I went home the too-scenic route: I missed an exit and tried to take the back roads… they were faaaar too back road for me, my bug just bumpety-bumped along the rough pavement for miles. I got home, got my tools. Then I ate my lunch out of my cooler in the trunk of my car… while the car was parked out on the street in front of our house.

Then I went for my allergy shot. And as I was just ready to leave, the power went out. Mind you, I was about 11 blocks from the Capitol buildng, at 4:25 on a Thursday. Traffic chaos!!! It’s fine to say every stoplight becomes a 4-way stop, but when those four roads are up to five lanes wide, it gets mighty confusing. I “got the heck out of Dodge” as fast as I could safely proceed. I’m glad I wasn’t very far from the freeway.

Fortunately, Lansing was the furthest west that the power was out. All I did was head southwest out of town and the next exit outside of the city had power. I filled up with gasoline and got some money out of the ATM while I knew I could do it. At that point they had no idea what was up other than it was regional, not local. I figured it was the perfect time to be camping!

I got back to camp easily on the very lovely Vermontville Highway (it is absolutely gorgeous in the autumn, and almost as beautiful right now). I made it back for dinner. The planning crew for the festival put my polymer in an air-conditioned camper trailer. That way, the clay would not bake in my car, and I was all set in case I needed to jump into action.

That night, again, there was NOBODY to knit with. I had purchased some bug repellant when I went into town for ice, so I could sit outside instead of in my car. The bug spray worked great. Remember, I’m a citygrrl and we don’t really have mosquitos in our yard much. The last time I remember buying bug spray was when we went to Mexico a good number of years before. I’m not fond of chemicals if I can avoid them.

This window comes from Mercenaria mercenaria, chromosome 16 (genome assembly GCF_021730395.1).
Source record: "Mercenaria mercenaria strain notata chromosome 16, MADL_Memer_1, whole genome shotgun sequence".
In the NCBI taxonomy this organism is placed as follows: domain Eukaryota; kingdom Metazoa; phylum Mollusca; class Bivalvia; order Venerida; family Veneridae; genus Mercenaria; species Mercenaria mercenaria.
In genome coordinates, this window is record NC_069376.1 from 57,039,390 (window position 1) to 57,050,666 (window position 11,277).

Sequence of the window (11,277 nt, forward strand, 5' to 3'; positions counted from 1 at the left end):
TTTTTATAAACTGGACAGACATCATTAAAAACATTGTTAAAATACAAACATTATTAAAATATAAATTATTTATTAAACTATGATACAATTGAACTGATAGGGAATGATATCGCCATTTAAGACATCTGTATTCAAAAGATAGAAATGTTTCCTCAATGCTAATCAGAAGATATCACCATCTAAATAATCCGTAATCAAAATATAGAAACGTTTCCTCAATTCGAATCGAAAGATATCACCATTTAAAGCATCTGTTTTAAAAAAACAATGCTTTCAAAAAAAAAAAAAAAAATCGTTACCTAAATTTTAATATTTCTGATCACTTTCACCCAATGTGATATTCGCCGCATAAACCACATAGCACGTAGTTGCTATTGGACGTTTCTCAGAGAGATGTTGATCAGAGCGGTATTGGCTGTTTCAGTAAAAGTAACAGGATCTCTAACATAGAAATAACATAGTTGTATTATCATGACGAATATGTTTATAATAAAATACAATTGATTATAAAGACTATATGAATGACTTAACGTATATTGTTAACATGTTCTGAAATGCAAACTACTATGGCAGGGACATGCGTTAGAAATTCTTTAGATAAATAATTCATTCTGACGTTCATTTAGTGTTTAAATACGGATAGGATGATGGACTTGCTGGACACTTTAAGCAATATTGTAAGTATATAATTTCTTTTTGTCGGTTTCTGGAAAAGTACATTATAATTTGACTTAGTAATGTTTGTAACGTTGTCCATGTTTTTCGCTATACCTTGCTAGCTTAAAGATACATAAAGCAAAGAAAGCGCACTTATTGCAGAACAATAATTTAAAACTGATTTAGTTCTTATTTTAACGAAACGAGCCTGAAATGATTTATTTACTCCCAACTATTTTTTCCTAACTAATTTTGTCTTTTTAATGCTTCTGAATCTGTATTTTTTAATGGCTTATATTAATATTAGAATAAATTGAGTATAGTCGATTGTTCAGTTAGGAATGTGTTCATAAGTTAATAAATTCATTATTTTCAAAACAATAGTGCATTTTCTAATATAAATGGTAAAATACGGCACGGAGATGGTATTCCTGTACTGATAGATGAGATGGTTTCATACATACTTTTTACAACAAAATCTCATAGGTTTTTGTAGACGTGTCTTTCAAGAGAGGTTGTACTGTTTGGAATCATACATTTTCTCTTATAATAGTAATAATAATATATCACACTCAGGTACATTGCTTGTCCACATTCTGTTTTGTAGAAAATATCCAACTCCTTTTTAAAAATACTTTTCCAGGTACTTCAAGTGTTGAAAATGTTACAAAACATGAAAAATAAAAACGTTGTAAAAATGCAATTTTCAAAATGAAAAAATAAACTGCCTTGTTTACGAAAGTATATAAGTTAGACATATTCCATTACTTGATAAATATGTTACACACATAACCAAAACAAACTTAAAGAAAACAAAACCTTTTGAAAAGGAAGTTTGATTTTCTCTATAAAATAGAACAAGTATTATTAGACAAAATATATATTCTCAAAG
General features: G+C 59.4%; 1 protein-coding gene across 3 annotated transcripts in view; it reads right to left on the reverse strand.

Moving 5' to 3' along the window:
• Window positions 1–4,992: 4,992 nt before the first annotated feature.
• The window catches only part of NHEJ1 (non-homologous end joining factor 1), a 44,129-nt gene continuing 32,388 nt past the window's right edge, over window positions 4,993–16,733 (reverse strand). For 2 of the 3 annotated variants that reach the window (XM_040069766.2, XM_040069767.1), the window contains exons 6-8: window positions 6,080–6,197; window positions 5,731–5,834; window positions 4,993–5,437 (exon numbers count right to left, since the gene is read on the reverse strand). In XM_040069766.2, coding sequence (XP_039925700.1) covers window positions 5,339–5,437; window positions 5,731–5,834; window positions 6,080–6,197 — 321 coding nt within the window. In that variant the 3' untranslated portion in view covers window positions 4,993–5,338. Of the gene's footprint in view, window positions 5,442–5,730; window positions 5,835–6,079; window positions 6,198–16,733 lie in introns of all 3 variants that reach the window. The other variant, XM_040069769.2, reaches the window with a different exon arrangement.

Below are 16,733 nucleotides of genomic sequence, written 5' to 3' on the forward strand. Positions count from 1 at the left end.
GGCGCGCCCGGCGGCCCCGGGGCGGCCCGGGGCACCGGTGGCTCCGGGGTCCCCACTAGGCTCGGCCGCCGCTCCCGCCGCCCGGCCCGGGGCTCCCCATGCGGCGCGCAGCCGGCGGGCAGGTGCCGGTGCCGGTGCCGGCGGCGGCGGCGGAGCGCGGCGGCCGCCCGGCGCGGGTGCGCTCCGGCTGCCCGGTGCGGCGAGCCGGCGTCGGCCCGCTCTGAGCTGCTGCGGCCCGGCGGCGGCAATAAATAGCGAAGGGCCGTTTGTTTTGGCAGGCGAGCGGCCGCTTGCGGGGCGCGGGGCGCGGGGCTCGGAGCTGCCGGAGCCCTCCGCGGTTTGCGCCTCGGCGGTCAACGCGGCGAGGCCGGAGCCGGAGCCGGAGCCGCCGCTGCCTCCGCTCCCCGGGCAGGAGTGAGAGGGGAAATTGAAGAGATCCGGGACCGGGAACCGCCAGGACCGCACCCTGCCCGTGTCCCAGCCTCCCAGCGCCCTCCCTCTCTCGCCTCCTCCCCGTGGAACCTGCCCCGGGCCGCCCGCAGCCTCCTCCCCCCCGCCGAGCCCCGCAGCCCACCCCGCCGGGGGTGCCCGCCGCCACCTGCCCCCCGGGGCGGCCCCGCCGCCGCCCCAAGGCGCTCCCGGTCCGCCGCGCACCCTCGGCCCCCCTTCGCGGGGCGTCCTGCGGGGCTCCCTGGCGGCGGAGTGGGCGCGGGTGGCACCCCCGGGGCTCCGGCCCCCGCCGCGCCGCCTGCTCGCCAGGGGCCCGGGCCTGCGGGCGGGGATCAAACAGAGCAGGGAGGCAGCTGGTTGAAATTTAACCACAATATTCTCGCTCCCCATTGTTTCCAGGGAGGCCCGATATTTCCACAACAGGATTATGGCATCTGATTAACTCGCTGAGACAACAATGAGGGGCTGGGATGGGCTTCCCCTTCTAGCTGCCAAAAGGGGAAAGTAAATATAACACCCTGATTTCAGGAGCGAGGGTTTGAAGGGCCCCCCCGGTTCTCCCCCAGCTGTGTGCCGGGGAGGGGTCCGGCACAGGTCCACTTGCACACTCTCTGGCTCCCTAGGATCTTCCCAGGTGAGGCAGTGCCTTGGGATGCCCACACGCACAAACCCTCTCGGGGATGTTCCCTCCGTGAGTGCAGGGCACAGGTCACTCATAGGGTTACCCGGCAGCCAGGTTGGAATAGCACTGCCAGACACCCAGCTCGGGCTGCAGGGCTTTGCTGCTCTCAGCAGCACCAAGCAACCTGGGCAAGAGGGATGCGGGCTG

Even with my bug spray keeping mosquitos away, under that pavillion roof I constantly had bugs falling on me from above. The caterpillar that hit my leg actually scared me. The only people I saw walking around were the teenagers helping run the festival (they did a fabulous job) and one lone woman who said hello and asked what workshops I had taken. But at 9:45 she said she had to hurry up and go to bed! Wow!

I mean, when I teach at Foster Center, we eat dinner at 9:45pm. And I almost never go to bed before 1:30am… I often stay up until 3am. It was downright lonely being the only night person in a public space. I did have to get up early for me, in order to be ready in case I had to teach. So again, I went to my tent and tried to crochet lying on my back, giving up pretty soon.

Friday morning, it turned out that the polymer person did arrive just fine (I didn’t wish her any harm at all, but I was a bit disappointed… I mean, I love teaching, I know polymer backward and forward, and I would have loved spending a day in class). Since I didn’t have a class, that gave me a day to knit, which was fine, too.

I couldn’t find a cup of tea or hot water anywhere at the fairgrounds that morning, so I went into Allegan and found a deli/coffee shop where I could sit for an hour and knit my Yarn for Ewe stole. (See picture of downtown street, deli was at left side of green awning.) One customer at the deli came over and asked about my stole. She made me feel good, telling me how lovely it was. It turns out she’s a Home Economics instructor in the local schools. She took my card and said she’d write me because she was interested in the pattern for the stole. I guess I need to write that up soon!

Allegan is a pretty old town for Michigan, probably because it has a river winding through the town and that was a great way to get goods in and out. I enjoyed the one-lane bridge going in and out of downtown, which was dated 1886. It seemed all the promotional materials for Allegan had this bridge on it. I also enjoyed some of the buildings I saw in town. One corner restaurant had a lovely curved room on the corner. There was also a brick home on the street that led to the fairgrounds, with a hammock on the porch. One time I went by there was someone resting in the hammock. My kind of house!!! (See two pictures of these buildings.)